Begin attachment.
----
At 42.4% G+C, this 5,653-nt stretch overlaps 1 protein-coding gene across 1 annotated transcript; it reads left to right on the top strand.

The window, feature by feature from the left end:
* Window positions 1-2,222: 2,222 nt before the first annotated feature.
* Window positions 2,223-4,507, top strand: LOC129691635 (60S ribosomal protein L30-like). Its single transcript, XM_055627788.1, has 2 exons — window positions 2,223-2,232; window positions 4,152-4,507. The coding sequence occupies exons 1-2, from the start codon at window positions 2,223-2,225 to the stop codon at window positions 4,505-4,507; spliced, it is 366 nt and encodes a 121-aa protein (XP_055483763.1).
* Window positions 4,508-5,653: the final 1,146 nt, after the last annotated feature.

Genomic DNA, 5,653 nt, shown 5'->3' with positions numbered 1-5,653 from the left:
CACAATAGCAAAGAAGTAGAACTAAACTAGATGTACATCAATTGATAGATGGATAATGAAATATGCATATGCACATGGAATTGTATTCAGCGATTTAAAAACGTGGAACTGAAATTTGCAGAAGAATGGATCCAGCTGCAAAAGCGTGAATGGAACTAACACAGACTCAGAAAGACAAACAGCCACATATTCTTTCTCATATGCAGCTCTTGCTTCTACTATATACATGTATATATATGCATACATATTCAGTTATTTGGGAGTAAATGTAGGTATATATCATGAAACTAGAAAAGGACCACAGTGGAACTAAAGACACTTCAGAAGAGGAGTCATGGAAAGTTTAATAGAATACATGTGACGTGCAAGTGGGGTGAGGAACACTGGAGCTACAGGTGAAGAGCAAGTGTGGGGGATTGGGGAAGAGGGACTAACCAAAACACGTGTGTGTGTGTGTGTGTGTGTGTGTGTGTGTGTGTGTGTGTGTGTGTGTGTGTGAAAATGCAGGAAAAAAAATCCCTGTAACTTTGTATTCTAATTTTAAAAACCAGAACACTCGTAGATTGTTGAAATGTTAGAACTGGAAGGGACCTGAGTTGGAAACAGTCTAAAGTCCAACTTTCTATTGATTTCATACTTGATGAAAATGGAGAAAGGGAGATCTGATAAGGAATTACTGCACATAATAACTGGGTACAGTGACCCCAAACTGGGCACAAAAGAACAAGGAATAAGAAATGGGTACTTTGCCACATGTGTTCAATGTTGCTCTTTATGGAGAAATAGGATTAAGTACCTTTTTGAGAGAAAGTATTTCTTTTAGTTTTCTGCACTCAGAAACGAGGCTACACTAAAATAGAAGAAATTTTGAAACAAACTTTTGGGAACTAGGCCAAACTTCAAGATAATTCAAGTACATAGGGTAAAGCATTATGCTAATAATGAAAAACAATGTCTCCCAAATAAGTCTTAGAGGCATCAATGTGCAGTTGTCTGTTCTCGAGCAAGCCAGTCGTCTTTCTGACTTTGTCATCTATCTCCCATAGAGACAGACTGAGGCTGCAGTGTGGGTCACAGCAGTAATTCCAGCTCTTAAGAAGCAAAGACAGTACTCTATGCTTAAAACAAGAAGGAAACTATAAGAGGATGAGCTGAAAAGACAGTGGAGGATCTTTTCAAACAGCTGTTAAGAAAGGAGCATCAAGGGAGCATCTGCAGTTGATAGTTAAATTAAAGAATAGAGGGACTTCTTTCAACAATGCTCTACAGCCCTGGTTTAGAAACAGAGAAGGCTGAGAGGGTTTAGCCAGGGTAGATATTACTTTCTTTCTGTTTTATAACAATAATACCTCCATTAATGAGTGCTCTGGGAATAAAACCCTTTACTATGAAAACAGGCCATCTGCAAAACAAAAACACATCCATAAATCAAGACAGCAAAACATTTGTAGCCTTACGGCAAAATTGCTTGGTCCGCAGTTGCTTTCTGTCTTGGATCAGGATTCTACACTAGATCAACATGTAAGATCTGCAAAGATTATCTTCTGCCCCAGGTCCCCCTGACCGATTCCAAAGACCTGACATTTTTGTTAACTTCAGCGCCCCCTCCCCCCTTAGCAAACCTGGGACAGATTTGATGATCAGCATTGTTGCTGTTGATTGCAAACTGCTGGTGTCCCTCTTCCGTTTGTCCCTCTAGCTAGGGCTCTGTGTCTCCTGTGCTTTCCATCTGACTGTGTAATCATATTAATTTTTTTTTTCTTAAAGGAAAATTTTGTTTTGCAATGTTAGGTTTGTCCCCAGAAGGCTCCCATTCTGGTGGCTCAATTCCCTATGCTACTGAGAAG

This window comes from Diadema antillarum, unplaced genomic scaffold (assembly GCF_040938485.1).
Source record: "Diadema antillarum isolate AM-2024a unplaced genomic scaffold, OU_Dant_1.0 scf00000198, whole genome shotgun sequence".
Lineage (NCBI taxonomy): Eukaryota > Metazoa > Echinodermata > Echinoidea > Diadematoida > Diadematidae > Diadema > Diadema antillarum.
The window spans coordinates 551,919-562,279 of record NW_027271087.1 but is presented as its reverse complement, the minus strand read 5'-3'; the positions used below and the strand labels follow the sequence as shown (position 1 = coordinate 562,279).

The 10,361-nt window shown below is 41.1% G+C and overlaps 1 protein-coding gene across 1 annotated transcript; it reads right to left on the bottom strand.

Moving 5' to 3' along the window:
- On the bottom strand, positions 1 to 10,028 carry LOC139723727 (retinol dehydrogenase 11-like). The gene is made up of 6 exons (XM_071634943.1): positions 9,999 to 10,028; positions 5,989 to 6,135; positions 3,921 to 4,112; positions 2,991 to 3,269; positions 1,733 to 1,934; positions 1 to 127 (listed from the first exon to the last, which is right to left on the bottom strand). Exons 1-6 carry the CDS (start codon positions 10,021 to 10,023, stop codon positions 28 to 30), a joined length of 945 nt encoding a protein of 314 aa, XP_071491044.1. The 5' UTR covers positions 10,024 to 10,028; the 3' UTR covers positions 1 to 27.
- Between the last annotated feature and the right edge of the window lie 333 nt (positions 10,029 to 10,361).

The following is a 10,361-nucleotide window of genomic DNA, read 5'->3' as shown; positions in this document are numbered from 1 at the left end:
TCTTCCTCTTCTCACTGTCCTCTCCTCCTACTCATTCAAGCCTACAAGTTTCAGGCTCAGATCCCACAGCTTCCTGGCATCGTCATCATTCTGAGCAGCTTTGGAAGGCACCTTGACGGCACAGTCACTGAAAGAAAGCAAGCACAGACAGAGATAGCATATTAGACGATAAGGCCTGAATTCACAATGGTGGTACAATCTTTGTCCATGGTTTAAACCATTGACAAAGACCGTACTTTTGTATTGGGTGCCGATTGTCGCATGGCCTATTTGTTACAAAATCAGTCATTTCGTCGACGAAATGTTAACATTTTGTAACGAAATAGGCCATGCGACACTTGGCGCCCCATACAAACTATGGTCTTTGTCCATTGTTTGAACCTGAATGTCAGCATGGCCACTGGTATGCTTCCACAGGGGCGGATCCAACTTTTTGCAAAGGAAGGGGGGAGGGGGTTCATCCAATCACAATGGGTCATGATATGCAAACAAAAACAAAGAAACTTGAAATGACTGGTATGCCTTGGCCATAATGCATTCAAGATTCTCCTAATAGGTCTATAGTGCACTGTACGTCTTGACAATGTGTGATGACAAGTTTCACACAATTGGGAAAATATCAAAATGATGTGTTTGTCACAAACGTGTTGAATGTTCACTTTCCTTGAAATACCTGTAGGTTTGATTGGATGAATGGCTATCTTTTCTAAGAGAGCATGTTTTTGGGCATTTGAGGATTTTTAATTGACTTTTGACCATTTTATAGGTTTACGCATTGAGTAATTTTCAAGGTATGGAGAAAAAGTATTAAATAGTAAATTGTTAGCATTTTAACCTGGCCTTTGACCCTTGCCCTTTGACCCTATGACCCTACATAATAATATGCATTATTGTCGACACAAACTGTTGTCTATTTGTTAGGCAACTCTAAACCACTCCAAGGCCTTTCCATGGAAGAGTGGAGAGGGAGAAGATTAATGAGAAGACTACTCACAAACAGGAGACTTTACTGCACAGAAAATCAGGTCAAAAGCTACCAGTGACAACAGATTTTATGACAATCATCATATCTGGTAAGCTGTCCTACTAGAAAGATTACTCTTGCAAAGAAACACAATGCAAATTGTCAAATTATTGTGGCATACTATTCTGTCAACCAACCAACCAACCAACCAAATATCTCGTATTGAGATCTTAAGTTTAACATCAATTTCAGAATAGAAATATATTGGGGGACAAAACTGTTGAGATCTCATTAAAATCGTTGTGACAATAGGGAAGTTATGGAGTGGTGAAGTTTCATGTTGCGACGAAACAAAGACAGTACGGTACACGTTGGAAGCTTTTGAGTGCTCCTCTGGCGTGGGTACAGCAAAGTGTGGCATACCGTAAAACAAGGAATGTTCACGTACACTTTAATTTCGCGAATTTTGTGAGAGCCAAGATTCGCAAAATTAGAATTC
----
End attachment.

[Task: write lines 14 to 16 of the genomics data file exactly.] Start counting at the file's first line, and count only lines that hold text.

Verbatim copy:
- On the bottom strand, positions 1 to 10,028 carry LOC139723727 (retinol dehydrogenase 11-like). The gene is made up of 6 exons (XM_071634943.1): positions 9,999 to 10,028; positions 5,989 to 6,135; positions 3,921 to 4,112; positions 2,991 to 3,269; positions 1,733 to 1,934; positions 1 to 127 (listed from the first exon to the last, which is right to left on the bottom strand). Exons 1-6 carry the CDS (start codon positions 10,021 to 10,023, stop codon positions 28 to 30), a joined length of 945 nt encoding a protein of 314 aa, XP_071491044.1. The 5' UTR covers positions 10,024 to 10,028; the 3' UTR covers positions 1 to 27.
- Between the last annotated feature and the right edge of the window lie 333 nt (positions 10,029 to 10,361).

The following is a 10,361-nucleotide window of genomic DNA, read 5'->3' as shown; positions in this document are numbered from 1 at the left end: